A talk by Mrs. Jane F. Fletcher, Rollins College Archivist, Wed. March 12, 1975, to the Winter Park Historical Society at Hooker Hall of the Congregational Church of Winter Park.
This afternoon I would like to see if we can recreate a little of the flavor of Winter Park and Rollins College back in the -very earliest days. Statistics and dates are the necessary structure of history, but to make it alive for us and not just a series of dull facts, I want you to try and visualize what life was like then as I present some of the memories in the words of some of the participants.
Marion Coan Barnes a charter student of Rollins writes:
"The township of Winter Park had already been bought and laid out by Mr. Chase and Mr. Chapman. When the R.R. was completed we moved to Winter Park. What attracted my father I do not know unless it was the beautiful lakes and the tall stately Pines that looked like sentinels watching over everything... It was a beautiful spot: There were no streets just paths winding thru the woods, it wasn't dense like so many waste places in Fla., of course the boulevard was well marked leading to the lake.
Mr. and Mrs. Rogers had started to build what was known as the Rogers’ house (later the Seminole Inn and then the Virginia Inn) We had our first dinner there, gopher soup.
Here are Marjorie Blackman Wallace Sloaterman's memories of the Rogers House, as many of you know, Marjorie was the daughter of one of Rollins’ early presidents, William Fremont Blackman:
"Three memories center around this building, all very personal, of friendship, love and war.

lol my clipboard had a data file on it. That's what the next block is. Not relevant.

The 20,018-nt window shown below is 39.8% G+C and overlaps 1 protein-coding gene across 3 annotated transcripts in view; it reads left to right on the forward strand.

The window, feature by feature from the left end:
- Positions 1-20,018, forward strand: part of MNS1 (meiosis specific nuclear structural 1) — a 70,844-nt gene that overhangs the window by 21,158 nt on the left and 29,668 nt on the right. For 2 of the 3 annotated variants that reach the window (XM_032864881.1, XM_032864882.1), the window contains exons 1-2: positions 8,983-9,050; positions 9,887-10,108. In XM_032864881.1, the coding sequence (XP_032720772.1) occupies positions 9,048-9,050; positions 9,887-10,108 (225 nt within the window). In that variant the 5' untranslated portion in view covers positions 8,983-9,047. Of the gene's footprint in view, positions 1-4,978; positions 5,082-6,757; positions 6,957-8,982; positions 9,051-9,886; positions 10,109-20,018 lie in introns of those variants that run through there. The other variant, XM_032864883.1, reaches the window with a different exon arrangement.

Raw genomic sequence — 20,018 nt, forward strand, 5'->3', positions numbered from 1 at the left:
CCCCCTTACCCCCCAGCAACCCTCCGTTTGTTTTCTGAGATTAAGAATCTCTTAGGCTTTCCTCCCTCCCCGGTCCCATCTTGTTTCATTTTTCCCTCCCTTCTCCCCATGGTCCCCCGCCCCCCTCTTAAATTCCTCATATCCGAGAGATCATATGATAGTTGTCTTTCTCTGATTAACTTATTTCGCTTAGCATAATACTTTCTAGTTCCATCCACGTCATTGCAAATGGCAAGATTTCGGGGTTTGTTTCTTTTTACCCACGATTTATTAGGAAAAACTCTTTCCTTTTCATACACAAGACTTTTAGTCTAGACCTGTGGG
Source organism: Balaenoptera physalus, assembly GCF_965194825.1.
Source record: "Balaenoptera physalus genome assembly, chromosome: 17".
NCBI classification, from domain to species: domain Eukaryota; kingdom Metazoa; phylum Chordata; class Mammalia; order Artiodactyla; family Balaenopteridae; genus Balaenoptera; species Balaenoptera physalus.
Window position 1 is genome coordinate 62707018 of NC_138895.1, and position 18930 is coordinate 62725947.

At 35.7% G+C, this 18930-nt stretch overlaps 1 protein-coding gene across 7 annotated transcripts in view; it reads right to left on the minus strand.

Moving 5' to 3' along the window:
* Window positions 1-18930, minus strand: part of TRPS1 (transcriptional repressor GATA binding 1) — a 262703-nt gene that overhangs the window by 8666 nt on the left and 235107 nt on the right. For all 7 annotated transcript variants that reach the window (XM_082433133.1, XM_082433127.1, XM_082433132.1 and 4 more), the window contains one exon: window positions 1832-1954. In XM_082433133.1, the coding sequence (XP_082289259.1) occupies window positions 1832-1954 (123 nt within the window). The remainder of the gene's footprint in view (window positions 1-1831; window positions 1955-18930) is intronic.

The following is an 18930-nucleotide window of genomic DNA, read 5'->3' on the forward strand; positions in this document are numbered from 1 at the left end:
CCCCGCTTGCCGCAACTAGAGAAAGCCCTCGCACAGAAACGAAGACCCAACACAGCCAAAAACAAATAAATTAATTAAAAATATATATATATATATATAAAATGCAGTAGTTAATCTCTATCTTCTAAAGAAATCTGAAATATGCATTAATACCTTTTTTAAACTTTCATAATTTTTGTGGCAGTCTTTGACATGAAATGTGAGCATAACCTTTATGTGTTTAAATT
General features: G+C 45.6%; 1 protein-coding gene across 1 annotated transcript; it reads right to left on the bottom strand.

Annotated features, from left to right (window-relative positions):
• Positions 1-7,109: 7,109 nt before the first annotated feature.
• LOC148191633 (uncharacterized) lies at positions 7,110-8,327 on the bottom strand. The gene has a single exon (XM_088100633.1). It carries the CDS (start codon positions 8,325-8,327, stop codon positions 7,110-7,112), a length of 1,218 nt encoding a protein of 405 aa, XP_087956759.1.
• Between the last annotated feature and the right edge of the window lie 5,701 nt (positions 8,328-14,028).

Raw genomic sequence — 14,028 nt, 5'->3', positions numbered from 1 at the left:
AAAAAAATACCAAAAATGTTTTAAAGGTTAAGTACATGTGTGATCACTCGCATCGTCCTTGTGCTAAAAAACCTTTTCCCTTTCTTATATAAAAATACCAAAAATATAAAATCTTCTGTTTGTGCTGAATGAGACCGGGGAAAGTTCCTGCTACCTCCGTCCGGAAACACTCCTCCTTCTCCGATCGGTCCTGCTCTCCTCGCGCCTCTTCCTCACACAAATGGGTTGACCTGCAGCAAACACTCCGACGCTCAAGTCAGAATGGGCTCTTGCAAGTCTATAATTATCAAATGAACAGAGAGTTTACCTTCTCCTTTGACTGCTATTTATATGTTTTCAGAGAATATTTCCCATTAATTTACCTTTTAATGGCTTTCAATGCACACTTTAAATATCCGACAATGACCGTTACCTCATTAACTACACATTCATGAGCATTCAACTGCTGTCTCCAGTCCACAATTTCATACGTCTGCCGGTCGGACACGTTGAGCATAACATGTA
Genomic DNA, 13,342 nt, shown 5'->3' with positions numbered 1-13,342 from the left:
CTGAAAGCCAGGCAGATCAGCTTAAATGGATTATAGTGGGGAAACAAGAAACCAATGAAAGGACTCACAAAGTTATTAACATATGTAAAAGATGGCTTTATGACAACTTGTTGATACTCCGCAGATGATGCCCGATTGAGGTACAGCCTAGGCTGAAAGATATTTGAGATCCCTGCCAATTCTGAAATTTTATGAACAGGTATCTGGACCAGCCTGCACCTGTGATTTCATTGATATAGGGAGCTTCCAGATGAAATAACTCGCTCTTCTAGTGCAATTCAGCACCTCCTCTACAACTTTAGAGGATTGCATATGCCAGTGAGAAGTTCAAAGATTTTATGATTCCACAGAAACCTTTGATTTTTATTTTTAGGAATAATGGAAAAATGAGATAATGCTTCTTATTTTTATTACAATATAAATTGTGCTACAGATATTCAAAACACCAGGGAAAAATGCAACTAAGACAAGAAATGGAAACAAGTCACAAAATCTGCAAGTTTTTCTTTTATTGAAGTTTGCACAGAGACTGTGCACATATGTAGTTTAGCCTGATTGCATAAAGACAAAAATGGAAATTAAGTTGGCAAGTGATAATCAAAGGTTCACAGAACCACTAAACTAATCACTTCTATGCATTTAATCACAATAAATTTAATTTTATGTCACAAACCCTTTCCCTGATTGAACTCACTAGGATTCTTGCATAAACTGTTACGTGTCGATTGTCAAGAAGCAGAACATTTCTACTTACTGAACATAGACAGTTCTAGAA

First, I think of Loring A. Chase, one of the original founders of Winter Park, a delightful elderly man, and my good friend. We walked back and forth on the verandah, talking endlessly, "of many things", and as I grew older and the Rogers House became the Seminole Inn, my love for this unassuming, quiet man grew. I can never assess the influence he had on his “little girl” because I had to grow old myself to really appreciate him. He had a dine garnet ring, a huge glowing perfect stone, and he had more than once told my mother that he wanted me to have it when he died, “to remember me by”, he said. He died in the north, and the ring disappeared, but I didn’t need it to remember him by as long as I myself live, and perhaps in some distant world we may stroll arm-in-arm, once more.
A transcript of a talk given by Mrs. Jane F. Fletcher, former Archivist for Rollins College, to the Winter Park Historical Society, Wed. March 12, 1975. In it, she gives first hand accounts of student's lives from the first few years after the school's founding.